Energy Secretary Sam Bodman announced the department will provide $100 million over four years for research projects that will improve hydrogen fuel cells that will eventually run a fleet of environmentally-friendly vehicles.
WASHINGTON U.S. automakers are going through a temporary rough patch but eliminating thousands of jobs and overhauling product lines will make them more competitive in the long run, U.S. Energy Secretary Sam Bodman said Tuesday.
"It's the competitive pressures that are being brought to bear on these (auto) companies that ... will in fact make them better over time," Bodman told reporters at the Washington auto show.
"But there will be a period of pain that they are going through and that the employees are going through right now," Bodman told reporters.
Bodman's comments came a day after Ford Motor Co . announced it was closing 14 U.S. plants and eliminating up to 30,000 jobs over the next six years.
DaimlerChrysler said Tuesday it would cut 6,000 positions among its white-collar staff in the next three years.
General Motors said in November that it would shut 12 facilities and slash 30,000 jobs to reduce excess production capacity.
Detroit's Big Three car makers are under enormous pressure from foreign rivals, mainly Japanese car makers who have been boosting their sales in the United States for years.
Industry experts agree that U.S. auto companies have to cut costs and operate more efficiently to survive.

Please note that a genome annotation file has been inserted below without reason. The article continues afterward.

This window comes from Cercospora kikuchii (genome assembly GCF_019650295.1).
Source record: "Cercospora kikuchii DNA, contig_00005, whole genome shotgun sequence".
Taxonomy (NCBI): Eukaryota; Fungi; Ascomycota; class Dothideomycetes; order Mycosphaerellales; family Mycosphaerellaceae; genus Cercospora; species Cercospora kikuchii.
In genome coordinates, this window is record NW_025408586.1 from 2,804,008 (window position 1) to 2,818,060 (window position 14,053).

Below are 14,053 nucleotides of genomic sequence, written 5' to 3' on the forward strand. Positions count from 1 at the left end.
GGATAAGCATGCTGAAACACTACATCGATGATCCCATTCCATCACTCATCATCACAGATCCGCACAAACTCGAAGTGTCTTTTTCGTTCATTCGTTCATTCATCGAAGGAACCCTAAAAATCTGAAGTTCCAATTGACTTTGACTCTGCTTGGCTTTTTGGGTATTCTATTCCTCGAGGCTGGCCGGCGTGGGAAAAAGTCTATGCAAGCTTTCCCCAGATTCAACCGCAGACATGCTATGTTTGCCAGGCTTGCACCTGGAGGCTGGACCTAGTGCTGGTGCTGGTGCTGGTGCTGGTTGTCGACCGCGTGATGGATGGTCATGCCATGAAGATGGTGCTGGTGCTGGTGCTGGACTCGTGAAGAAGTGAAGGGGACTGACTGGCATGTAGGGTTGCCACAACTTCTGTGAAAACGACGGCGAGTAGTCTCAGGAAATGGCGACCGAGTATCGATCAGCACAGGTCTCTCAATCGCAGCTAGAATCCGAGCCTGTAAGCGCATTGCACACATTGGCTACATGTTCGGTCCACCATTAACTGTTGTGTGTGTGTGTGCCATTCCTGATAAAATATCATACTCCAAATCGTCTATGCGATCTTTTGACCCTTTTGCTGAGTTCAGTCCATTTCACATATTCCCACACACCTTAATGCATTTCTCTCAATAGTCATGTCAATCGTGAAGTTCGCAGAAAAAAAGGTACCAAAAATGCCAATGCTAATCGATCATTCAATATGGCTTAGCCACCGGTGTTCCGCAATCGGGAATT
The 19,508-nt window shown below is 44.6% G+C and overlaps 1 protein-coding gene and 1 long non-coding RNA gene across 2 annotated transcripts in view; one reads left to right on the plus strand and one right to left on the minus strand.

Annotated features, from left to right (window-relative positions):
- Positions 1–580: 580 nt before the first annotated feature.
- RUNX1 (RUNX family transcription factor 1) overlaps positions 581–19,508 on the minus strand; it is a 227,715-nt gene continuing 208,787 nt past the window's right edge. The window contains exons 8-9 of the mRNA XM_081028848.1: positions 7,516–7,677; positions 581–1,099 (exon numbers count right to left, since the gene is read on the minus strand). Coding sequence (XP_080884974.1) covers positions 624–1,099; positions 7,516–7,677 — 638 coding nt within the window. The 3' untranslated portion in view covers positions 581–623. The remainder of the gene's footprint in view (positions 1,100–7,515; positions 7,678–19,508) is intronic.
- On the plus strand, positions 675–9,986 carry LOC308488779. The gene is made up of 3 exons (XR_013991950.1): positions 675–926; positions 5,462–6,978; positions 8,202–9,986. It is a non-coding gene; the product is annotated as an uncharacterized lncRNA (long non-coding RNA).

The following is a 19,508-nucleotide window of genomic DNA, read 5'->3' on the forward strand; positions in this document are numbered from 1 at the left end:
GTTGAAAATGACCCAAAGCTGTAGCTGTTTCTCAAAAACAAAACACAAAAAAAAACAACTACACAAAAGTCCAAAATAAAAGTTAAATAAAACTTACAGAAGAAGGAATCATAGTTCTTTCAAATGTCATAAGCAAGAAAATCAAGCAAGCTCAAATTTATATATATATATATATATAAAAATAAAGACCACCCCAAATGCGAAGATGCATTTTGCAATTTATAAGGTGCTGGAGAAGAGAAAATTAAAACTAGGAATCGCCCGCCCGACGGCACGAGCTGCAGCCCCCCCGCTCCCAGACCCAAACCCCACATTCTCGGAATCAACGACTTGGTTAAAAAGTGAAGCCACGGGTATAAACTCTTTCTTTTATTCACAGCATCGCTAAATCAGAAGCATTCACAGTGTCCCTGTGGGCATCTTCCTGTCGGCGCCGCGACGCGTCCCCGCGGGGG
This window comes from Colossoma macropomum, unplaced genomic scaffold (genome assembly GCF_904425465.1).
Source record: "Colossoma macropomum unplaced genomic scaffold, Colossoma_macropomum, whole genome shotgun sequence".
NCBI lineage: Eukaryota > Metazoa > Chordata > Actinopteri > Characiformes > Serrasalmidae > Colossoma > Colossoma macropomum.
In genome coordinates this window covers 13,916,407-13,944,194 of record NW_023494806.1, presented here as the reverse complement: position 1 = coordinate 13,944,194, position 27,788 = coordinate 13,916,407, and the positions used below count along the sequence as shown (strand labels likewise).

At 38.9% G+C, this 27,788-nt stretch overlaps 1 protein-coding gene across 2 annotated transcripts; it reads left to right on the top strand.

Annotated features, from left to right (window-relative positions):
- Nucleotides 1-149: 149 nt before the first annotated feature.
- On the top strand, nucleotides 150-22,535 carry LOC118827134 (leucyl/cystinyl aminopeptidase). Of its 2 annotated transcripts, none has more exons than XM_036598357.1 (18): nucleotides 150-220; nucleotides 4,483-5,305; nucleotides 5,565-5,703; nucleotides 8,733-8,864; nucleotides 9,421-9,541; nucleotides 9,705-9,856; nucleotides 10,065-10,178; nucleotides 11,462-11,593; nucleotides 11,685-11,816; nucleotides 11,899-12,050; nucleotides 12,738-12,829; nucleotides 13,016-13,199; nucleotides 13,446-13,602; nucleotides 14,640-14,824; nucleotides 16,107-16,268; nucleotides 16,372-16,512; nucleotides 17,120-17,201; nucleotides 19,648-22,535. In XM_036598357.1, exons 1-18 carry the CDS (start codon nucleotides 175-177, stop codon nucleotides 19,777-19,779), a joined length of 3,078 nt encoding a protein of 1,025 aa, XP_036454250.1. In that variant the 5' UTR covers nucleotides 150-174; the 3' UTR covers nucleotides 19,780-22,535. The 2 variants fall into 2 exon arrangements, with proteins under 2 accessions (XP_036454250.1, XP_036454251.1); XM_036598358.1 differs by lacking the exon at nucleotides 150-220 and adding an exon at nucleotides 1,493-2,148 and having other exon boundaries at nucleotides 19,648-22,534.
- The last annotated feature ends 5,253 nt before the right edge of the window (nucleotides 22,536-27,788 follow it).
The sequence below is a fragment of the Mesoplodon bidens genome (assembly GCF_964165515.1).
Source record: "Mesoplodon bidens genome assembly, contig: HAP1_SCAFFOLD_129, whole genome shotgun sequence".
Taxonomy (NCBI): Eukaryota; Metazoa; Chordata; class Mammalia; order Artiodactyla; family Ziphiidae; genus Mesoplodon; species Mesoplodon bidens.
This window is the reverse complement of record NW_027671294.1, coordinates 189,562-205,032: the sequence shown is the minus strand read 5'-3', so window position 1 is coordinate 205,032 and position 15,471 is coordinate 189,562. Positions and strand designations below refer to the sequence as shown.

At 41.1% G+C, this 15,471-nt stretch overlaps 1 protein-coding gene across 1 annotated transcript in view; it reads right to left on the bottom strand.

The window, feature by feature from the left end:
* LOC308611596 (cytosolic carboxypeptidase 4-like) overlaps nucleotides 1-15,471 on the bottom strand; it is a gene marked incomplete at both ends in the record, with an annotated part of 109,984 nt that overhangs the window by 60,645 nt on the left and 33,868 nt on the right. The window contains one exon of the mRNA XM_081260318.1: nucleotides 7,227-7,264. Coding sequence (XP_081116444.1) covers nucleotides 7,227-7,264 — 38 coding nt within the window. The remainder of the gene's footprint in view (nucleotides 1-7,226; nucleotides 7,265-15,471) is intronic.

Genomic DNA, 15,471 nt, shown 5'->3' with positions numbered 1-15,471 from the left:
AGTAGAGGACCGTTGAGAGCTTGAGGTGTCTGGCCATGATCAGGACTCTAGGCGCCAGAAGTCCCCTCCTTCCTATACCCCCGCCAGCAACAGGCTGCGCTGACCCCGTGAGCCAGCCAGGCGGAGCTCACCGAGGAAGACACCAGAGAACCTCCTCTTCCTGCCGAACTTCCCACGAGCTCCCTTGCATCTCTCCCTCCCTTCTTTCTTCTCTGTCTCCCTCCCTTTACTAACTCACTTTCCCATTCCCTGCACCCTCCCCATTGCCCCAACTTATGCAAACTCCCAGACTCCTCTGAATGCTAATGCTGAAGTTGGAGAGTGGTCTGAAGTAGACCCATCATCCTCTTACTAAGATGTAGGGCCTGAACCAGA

"I'm proud of (the automakers) that they have made the adjustments that they have, and that they've recognized that there are problems," Bodman said. "This is a competitive marketplace. I wouldn't have it any other way."
Before he joined the government, Bodman served as chairman of Cabot Corp. , a Boston-based chemicals company.
Separately, Bodman announced the Energy Department will provide $100 million over four years for research projects that will improve hydrogen fuel cells that will eventually run a fleet of environmentally-friendly vehicles.
The research is part of President Bush's long-term $1.2 billion initiative announced in 2003 to reduce U.S. dependence on foreign oil by developing hydrogen-powered fuel cells to run cars and trucks.
The emissions-free vehicles would also cut pollution as their only by-product would be water. The administration said its program is on track for automakers to have affordable hydrogen-powered vehicles in showrooms by 2020.
Bodman said $19 million will also be given over five years for a dozen government-private sector, cost-share projects that will try to improve hydrogen fuel cells.